They are not being punished. 

The other Canadians live in tents on a base without a pool, only 2 PXs, an outdoor food court, and where their US counterparts go jet skiing.  All but those that fly never leave the Base.

Obviously they face much greater dangers and deprivation and so are worthy of tax free status....................

Those that fly on the other hand face significant danger every day....that they leave the Base and fly over hostile territory.  They are completely worthy of tax free status.
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Re: Op IMPACT: CAF in the Iraq & Syria crisis
« Reply #1455 on: May 20, 2017, 10:42:46 »
Is there a specific place to find recommendations and suggestions on how to be best prepared for a tour to Baghdad?
From what to expect with geographic details, to 'must haves' for packing gucci kit/sniffle kit.
I'm sure any experienced member willing to chat would be helpful.
Thanks. 

Offline Eye In The Sky

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Re: Op IMPACT: CAF in the Iraq & Syria crisis
« Reply #1456 on: May 20, 2017, 19:48:16 »
Our folks just passed stuff word of mouth from crew to crew, so if I were you I'd try to find out who is in your slot now and ask them directly.   :2c:
The only time you have too much gas is when you're on fire.

Offline Dimsum

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Re: Op IMPACT: CAF in the Iraq & Syria crisis
« Reply #1457 on: May 24, 2017, 19:05:15 »
Confirmation from CBC that one of the two Auroras are back home. 

Quote
Canada brings home 1 of 2 Aurora surveillance planes from anti-ISIS mission

One of the Canadian air force spy planes assigned to the campaign against the Islamic State has been quietly withdrawn and brought home, CBC News has learned.

The CP-140 Aurora, with a suite of high-tech surveillance equipment, was one of two that had been flying missions over northern Iraq and Syria since the fall of 2014.

The decision to bring one of the turboprop aircraft home was not announced by the Liberal government, which recently extended the deployment of the Canadian military, including special forces trainers on the ground, until the end of June.

A single CP-140 and a refuelling tanker remain in Kuwait, where the Canadian Air Task Force has been based, to continue operations alongside the U.S.-led coalition.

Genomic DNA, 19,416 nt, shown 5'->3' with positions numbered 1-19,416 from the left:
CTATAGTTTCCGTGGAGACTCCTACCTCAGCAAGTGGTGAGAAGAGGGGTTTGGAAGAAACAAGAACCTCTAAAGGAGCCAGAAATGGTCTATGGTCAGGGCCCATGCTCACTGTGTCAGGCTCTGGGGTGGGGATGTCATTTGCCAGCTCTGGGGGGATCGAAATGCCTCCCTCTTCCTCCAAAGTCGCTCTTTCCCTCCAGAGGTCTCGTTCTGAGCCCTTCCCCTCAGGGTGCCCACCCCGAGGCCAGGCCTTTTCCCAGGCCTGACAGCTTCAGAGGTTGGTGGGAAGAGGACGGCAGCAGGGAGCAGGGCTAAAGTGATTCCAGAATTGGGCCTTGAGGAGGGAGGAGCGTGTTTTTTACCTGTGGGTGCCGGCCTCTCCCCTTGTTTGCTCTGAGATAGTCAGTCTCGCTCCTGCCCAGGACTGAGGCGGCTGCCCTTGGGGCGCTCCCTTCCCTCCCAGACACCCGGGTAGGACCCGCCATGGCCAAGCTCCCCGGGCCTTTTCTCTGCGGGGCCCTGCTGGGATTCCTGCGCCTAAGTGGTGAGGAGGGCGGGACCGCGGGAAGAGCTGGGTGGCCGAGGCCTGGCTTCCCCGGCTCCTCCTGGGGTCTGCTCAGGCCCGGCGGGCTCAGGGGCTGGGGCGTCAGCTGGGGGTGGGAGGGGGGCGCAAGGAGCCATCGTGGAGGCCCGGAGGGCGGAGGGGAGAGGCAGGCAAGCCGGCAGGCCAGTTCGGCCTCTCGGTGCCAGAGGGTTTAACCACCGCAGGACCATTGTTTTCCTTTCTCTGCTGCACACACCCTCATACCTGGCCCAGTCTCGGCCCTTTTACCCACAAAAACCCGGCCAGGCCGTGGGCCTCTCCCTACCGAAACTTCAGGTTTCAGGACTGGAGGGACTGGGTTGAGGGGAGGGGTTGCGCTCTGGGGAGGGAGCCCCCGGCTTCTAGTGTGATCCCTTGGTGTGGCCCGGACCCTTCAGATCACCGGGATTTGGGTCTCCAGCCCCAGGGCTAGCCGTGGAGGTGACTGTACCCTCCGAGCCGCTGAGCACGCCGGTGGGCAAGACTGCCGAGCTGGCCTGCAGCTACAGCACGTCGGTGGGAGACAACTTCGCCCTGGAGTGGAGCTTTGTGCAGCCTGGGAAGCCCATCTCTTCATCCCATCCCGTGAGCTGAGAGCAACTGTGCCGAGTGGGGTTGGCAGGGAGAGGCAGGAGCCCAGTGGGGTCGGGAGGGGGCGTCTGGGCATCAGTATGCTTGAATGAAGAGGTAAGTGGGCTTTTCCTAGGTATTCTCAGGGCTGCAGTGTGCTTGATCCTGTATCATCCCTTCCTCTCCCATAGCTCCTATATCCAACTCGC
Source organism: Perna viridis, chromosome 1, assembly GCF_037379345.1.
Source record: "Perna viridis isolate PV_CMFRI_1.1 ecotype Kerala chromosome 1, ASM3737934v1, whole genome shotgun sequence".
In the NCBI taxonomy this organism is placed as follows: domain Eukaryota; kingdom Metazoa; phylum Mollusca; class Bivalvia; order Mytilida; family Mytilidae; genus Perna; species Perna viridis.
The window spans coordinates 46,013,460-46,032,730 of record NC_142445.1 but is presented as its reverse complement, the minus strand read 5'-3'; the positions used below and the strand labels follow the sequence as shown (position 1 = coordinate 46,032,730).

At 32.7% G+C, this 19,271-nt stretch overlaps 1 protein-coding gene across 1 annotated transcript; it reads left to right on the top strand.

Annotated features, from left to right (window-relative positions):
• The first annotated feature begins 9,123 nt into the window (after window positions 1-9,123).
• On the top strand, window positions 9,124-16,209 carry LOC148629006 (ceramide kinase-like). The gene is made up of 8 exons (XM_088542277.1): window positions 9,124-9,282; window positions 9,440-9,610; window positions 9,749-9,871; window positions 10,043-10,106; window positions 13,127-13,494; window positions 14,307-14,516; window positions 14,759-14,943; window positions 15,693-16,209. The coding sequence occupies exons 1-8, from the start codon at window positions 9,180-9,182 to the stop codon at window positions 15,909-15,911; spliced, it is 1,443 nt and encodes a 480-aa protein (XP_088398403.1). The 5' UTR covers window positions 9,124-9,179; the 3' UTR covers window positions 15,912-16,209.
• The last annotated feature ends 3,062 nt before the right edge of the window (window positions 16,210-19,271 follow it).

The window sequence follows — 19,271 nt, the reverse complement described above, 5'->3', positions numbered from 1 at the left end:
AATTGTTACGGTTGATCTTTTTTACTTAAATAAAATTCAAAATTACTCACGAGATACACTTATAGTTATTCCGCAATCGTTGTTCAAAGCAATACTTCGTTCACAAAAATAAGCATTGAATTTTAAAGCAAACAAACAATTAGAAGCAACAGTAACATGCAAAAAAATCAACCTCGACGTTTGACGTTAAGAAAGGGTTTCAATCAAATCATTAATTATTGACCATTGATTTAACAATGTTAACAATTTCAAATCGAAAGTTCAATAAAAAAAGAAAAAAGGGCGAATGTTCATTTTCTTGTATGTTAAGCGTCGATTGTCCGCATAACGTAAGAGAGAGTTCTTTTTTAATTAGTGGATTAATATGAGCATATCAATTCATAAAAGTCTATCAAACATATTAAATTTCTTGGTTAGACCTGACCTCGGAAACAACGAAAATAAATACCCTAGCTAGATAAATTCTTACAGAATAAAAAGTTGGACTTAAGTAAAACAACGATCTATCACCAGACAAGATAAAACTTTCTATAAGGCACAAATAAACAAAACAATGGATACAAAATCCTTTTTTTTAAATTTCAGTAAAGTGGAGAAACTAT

But the decision could signal the beginning of the end of Canada's military involvement in the anti-ISIS fight.

(More on link)

http://www.cbc.ca/news/politics/sajjan-iraq-isis-cp-140-1.4129219
Philip II of Macedon to Spartans (346 BC):  "You are advised to submit without further delay, for if I bring my army into your land, I will destroy your farms, slay your people, and raze your city."

Reply:  "If."

Offline Eye In The Sky

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Re: Op IMPACT: CAF in the Iraq & Syria crisis
« Reply #1458 on: May 24, 2017, 19:20:31 »
For the love of all things sane and normal, do not read the story comments.   8)
The only time you have too much gas is when you're on fire.

Offline PuckChaser

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Re: Op IMPACT: CAF in the Iraq & Syria crisis
« Reply #1459 on: May 24, 2017, 19:23:39 »
Soon, our foreign policy will be characterized as "Words, not deeds."

That being said, we must be burning lots of hours into those already old airframes. I would hope that this is because someone recommended we cut sorties so we're not without the Auroras when a replacement shows up in 30 years.

Offline Eye In The Sky

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Re: Op IMPACT: CAF in the Iraq & Syria crisis
« Reply #1460 on: May 24, 2017, 19:25:50 »
The decision was the right one, for the right reasons and at the right time.   :2c:
The only time you have too much gas is when you're on fire.

Offline Eagle Eye View

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Re: Op IMPACT: CAF in the Iraq & Syria crisis
« Reply #1461 on: May 24, 2017, 19:48:30 »
The amount of burn out was getting high. If nothing was done there would be no more aircrew to fly them.
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Offline Dimsum

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Re: Op IMPACT: CAF in the Iraq & Syria crisis
« Reply #1462 on: May 24, 2017, 23:41:59 »
The amount of burn out was getting high. If nothing was done there would be no more aircrew to fly them.

Exactly.
Philip II of Macedon to Spartans (346 BC):  "You are advised to submit without further delay, for if I bring my army into your land, I will destroy your farms, slay your people, and raze your city."

Reply:  "If."

Offline Dolphin_Hunter

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Re: Op IMPACT: CAF in the Iraq & Syria crisis
« Reply #1463 on: May 25, 2017, 05:52:29 »
Exactly.